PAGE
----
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Early palliative intervention: effects on patient care satisfaction in advanced cancer
  1. Kenneth Mah1,
  2. Nadia Swami1,
  3. Brenda O'Connor1,2,
  4. Breffni Hannon1,2,3,
  5. Gary Rodin1,4,5 and
  6. Camilla Zimmermann1,2,3,4,5
  1. 1Department of Supportive Care, Princess Margaret Cancer Centre, University Health Network, Toronto, Ontario, Canada
  2. 2Division of Palliative Medicine, Department of Medicine, University of Toronto, Toronto, Ontario, Canada
  3. 3Division of Medical Oncology, Department of Medicine, University of Toronto, Toronto, Ontario, Canada
  4. 4Princess Margaret Cancer Research Institute, Princess Margaret Cancer Centre, University Health Network, Toronto, Ontario, Canada
  5. 5Department of Psychiatry, Faculty of Medicine, University of Toronto, Toronto, Ontario, Canada
  1. Correspondence to Dr Camilla Zimmermann, Department of Supportive Care, Princess Margaret Cancer Centre, Toronto, ON M5G 2C1, Canada; camilla.zimmermann{at}uhn.ca

Abstract

Objective In a cluster-randomised controlled trial of early palliative care (EPC) in advanced cancer, EPC was robustly associated with increased patient satisfaction with care. The present study evaluated mediational mechanisms underlying this EPC effect, including improved physical and psychological symptoms and quality of life, as well as relationships with healthcare providers and preparation for end of life.

Method Participants with advanced cancer (n=461) completed measures at baseline and then monthly to 4 months. Mediational analyses, using a robust bootstrapping approach, focused on 3-month and 4-month follow-up data.

Results At 3 months, EPC decreased psychological symptoms, which resulted in greater satisfaction either directly (βindirect effect=0.05) or through greater quality of life (βindirect effect=0.02). At 4 months, EPC increased satisfaction through improved quality of life (βindirect effect=0.08). Physical symptom management showed no significant mediational effects at either time point. Better relationships with healthcare providers consistently mediated the EPC effect on patient satisfaction at 3 and 4 months, directly (βindirect effect=0.13–0.16) and through reduced psychological symptoms and/or improved quality of life (βindirect effect=0.00–0.02). At 4 months, improved preparation for end-of-life mediated EPC effects on satisfaction by enhancing quality of life (βindirect effect=0.01) or by reducing psychological symptoms and thereby increasing quality of life (βindirect effect=0.02).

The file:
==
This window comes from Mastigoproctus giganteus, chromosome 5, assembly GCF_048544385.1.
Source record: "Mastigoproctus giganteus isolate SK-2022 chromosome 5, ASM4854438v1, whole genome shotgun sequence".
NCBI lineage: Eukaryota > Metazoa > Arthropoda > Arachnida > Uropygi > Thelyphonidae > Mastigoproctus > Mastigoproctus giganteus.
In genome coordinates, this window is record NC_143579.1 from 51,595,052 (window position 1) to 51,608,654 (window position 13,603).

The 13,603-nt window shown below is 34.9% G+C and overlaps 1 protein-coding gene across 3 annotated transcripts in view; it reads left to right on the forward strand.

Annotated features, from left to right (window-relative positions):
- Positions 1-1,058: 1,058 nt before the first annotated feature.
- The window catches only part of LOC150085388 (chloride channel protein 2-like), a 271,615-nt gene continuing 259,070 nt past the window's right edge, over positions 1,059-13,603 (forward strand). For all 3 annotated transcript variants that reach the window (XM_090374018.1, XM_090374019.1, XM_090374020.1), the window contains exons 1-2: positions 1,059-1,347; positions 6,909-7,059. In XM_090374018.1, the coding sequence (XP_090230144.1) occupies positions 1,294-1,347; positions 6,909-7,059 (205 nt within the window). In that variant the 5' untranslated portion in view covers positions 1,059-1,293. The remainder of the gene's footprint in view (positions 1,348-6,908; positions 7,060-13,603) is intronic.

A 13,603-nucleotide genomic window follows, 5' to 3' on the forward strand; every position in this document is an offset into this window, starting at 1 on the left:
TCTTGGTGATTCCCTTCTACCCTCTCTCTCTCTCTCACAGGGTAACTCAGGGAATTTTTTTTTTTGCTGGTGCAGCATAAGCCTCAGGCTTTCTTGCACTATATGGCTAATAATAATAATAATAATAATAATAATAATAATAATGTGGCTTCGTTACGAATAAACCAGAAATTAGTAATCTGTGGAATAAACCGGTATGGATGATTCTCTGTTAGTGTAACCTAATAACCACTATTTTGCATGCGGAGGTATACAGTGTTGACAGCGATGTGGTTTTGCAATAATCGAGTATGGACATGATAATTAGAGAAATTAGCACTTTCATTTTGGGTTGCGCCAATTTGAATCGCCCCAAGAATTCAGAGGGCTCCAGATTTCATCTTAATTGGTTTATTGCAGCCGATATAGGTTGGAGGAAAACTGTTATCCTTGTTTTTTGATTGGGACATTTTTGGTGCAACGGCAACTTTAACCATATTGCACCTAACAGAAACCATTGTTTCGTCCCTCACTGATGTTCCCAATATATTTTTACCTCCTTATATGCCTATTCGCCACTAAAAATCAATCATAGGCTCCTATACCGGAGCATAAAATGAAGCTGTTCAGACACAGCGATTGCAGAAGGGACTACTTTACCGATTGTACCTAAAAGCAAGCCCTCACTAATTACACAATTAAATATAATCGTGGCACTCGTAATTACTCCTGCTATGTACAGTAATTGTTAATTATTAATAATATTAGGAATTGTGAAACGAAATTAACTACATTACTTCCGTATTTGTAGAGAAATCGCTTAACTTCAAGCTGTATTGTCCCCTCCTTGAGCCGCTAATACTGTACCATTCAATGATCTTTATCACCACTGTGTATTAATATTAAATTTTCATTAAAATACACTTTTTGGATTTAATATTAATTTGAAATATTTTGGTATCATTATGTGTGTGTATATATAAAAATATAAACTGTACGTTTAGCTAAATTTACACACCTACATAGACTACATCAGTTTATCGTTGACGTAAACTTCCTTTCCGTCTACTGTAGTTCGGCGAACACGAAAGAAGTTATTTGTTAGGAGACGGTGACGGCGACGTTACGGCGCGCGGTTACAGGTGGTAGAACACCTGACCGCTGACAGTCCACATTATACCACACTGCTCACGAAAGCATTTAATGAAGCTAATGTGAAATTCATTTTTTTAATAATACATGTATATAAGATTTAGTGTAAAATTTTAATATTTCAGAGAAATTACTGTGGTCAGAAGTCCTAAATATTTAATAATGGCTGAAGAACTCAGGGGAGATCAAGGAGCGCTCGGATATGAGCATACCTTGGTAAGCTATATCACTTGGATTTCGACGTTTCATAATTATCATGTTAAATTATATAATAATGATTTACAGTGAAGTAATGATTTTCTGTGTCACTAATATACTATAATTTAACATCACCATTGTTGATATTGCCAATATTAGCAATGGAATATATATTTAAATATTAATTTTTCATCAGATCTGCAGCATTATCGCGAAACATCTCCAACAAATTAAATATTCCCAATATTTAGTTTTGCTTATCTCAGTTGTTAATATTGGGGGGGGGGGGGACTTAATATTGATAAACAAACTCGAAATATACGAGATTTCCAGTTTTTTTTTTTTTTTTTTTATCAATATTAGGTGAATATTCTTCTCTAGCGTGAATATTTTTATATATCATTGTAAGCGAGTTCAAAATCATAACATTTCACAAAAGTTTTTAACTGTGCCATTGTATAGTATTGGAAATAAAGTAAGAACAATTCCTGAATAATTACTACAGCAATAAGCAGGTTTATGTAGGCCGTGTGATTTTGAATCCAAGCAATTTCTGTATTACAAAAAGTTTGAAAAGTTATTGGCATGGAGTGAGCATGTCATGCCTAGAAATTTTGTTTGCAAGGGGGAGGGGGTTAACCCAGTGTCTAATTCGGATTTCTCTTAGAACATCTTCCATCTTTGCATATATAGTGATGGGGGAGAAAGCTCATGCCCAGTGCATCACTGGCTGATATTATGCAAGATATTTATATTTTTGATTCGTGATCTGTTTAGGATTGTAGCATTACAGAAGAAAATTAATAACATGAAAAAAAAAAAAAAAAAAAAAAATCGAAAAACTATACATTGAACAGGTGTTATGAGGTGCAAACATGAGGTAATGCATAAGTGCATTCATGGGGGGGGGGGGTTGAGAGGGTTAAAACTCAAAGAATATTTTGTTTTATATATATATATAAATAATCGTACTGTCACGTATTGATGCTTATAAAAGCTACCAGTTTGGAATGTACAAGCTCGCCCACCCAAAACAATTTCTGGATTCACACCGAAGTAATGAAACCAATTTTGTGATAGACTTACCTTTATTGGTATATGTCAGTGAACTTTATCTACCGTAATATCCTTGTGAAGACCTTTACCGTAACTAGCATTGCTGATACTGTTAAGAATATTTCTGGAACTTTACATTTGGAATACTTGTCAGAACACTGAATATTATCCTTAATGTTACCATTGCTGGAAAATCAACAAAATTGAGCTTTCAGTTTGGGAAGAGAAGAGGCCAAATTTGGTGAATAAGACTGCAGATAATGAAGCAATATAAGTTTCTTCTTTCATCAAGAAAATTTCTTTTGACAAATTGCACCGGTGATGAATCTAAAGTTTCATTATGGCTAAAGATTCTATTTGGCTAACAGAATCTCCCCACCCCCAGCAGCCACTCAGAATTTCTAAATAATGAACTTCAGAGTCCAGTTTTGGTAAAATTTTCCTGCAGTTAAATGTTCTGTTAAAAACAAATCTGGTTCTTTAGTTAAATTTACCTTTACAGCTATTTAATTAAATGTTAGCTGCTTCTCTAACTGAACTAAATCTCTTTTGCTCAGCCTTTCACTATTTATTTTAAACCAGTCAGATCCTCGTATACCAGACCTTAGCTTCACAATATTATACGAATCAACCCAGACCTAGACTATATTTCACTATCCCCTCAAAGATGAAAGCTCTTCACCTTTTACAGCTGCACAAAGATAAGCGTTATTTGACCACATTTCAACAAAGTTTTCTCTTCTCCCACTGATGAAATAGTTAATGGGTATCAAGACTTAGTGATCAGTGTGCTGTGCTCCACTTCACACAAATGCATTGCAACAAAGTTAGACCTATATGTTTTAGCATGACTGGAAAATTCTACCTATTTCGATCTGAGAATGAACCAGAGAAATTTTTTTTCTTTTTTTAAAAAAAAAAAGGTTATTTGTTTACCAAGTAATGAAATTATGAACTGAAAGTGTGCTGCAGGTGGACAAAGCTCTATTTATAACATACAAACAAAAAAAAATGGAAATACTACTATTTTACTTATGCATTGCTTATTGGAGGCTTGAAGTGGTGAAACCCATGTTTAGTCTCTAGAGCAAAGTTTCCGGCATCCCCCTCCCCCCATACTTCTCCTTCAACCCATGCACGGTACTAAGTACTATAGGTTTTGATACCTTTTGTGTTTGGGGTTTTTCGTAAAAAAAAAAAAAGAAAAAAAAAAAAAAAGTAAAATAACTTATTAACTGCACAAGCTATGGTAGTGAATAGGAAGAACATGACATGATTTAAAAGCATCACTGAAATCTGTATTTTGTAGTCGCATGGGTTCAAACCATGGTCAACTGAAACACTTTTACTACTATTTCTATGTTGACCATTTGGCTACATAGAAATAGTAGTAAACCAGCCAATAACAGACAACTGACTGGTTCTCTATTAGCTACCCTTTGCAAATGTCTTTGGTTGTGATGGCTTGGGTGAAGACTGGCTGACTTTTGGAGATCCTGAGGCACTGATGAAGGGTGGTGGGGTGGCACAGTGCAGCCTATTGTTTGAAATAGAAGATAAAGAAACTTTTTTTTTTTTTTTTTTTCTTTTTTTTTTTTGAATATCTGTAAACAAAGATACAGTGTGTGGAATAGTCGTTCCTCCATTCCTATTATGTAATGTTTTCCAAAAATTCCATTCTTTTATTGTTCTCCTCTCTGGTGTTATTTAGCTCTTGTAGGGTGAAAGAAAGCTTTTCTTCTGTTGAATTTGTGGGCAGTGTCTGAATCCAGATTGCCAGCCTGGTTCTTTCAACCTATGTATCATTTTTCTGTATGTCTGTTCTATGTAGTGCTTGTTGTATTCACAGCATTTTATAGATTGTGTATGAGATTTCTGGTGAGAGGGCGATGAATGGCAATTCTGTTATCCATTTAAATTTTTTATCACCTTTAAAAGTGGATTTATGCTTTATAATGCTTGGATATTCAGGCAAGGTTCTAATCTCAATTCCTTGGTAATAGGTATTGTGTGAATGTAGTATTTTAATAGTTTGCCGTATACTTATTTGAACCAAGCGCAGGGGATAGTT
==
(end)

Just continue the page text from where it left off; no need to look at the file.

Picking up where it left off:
Conclusion EPC increases satisfaction with care in advanced cancer by attending effectively to patients’ emotional distress and quality of life, enhancing collaborative relationships with healthcare providers, and addressing concerns about preparation for end-of-life.

Trial registration number NCT01248624

  • cancer
  • quality of life
  • supportive care
  • psychological distress
  • mediation analysis
  • palliative care
  • patient satisfaction
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Footnotes

  • Twitter @gary_rodin

  • Contributors CZ is the principal investigator of the parent EPC trial and acquired its funding. NS, BH, GR and CZ collaborated in the conception and design of the parent EPC trial. KM developed the current study concept and design, and CZ contributed to its design. NS monitored the parent EPC trial and collected and cleaned data. KM completed data analysis and interpreted the data, wrote the initial draft of this manuscript, and revised the manuscript. CZ also contributed to data interpretation and manuscript writing. NS, BO, BH, GR and CZ reviewed manuscript drafts and provided feedback and final approval.

  • Funding The parent trial was supported by the Canadian Cancer Society (grant #017257, #020509; CZ) and by the Ontario Ministry of Health and Long Term Care, and the current study was partly supported by the Canadian Institutes of Health Research (grant #152996; CZ). CZ is also supported by the Rose Family Chair in Supportive Care, Faculty of Medicine, University of Toronto.

  • Disclaimer The funders of the original trial played no role in the study design, data collection and analysis, data interpretation, or writing of this report.

  • Competing interests None declared.

  • Patient consent for publication Not required.

  • Ethics approval University Health Network Research Ethics Board, protocol number: 06-0525-CE.

  • Data availability statement The data for the findings of this study are available from the corresponding author upon reasonable request.

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